Luckett & Farley Architects, Engineers and Construction Managers Inc., a 163-year-old Kentucky firm, will
use VR in 99 percent of this year’s 350 projects in 24 states, said Gregory G. Buccola, vice president.
‘VR is growing exponentially fast’
“It’s a game-changer for the profession and how we interact with our clients,” said Buccola, who also is a structural engineer. “The days of coming up with an architectural design and printing it out on a piece of paper and trying to show customers what a building could look like, those days are behind us. In 2016 and beyond, the new normal that we are seeing and we are helping to set, is allowing the customer/client to experience the space before it’s ever built.”
At stake for Luckett & Farley is staying competitive. It expects 2016 revenues will grow 35 percent over last year, Buccola said. The Louisville firm employs 102 people who work on projects in over 24 states. It is the largest and oldest architectural firm in the region.
TEG Architects, headquartered in Jeffersonville, Ind., also has fully committed to VR.
President R. Wayne Estopinal said VR “allows our clients to collaborate with the design team and make excellent decisions, improving the value of their projects at every phase.” He featured VR in the firm’s recent spring newsletter.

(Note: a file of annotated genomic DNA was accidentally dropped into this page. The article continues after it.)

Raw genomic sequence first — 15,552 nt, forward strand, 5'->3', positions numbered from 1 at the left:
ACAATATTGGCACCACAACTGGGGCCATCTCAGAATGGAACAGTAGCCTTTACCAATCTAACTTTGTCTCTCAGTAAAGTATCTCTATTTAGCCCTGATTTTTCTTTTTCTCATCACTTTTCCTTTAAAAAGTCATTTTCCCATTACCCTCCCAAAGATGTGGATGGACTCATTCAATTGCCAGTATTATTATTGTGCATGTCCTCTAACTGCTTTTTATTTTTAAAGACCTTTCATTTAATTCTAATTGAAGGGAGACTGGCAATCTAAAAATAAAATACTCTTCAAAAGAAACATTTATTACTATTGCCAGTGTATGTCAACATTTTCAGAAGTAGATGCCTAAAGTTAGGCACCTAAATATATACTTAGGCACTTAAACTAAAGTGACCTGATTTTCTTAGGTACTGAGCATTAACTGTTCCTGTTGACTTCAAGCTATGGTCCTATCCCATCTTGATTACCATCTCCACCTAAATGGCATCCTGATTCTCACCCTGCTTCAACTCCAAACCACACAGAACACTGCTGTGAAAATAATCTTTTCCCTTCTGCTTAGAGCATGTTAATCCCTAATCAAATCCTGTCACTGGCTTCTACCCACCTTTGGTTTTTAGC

TEG contracted 287 projects in 2015 with a construction value of about $1.6 billion. Kentucky accounted for 119 TEG projects totaling $363 million, while Indiana had 34 projects valued at $153 million. The firm employs 50.
TEG intends “to use VR on as many projects as possible going forward – whether as a marketing tool, or a collaborative tool used during the design development phase of a project,” said Brandi Jones, business development associate.
Shad Sletto, director of project development for EGC Construction Corp. in Newport, also reports rapid adoption.
“Within the network I am in, use of VR is growing exponentially fast,” Sletto said. “All the firms we work with, everybody is ramping up very fast.”